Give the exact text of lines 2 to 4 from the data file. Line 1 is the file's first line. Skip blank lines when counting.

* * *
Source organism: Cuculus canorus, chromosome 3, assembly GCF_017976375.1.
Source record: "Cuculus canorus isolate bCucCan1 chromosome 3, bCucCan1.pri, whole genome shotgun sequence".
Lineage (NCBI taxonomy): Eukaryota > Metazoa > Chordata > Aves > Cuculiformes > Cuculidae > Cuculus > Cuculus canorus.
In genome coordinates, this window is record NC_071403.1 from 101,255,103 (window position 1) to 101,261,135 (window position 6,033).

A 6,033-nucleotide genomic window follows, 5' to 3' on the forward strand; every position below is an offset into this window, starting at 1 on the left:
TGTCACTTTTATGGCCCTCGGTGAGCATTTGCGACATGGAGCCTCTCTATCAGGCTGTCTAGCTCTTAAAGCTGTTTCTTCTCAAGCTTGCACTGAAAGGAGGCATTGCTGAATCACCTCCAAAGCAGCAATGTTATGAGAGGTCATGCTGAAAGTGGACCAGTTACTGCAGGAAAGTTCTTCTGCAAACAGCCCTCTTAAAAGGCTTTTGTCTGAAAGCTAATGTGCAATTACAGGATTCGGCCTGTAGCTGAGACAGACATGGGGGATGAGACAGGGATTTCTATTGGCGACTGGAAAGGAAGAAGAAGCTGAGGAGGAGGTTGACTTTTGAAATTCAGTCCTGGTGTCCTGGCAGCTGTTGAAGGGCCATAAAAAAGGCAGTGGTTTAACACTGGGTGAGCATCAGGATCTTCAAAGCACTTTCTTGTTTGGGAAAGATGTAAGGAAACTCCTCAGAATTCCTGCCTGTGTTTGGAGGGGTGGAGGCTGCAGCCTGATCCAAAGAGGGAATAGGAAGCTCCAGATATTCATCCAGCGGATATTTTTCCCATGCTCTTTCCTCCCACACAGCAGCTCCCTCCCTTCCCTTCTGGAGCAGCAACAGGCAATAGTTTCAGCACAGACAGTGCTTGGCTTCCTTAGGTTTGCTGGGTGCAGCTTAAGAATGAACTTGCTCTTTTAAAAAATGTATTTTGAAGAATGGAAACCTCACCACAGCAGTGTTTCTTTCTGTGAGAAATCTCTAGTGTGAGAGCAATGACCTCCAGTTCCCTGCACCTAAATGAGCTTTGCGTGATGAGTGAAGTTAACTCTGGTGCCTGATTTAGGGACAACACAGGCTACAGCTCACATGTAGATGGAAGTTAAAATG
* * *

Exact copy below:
Source record: "Cuculus canorus isolate bCucCan1 chromosome 3, bCucCan1.pri, whole genome shotgun sequence".
Lineage (NCBI taxonomy): Eukaryota > Metazoa > Chordata > Aves > Cuculiformes > Cuculidae > Cuculus > Cuculus canorus.
In genome coordinates, this window is record NC_071403.1 from 101,255,103 (window position 1) to 101,261,135 (window position 6,033).